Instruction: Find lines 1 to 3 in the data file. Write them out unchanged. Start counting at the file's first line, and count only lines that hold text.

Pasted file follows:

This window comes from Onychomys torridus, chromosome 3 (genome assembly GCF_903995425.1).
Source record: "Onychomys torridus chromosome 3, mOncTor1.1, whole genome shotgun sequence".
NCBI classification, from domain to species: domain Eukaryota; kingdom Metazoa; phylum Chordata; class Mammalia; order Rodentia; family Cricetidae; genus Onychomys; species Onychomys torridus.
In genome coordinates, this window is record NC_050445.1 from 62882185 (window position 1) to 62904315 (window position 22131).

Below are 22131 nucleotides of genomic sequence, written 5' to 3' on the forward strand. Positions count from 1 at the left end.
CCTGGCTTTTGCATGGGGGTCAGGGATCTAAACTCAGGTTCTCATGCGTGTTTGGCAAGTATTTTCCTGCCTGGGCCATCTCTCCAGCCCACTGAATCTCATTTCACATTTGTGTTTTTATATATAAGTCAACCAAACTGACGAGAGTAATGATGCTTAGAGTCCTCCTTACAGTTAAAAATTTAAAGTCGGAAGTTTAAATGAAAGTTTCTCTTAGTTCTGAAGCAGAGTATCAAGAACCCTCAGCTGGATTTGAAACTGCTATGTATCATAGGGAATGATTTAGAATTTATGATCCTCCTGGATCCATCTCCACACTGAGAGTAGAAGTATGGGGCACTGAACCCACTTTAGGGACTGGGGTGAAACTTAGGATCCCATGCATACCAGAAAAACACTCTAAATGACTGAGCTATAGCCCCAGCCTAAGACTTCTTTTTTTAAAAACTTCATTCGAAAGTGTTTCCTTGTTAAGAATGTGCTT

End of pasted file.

This window comes from Onychomys torridus, chromosome 3 (genome assembly GCF_903995425.1).
Source record: "Onychomys torridus chromosome 3, mOncTor1.1, whole genome shotgun sequence".
NCBI classification, from domain to species: domain Eukaryota; kingdom Metazoa; phylum Chordata; class Mammalia; order Rodentia; family Cricetidae; genus Onychomys; species Onychomys torridus.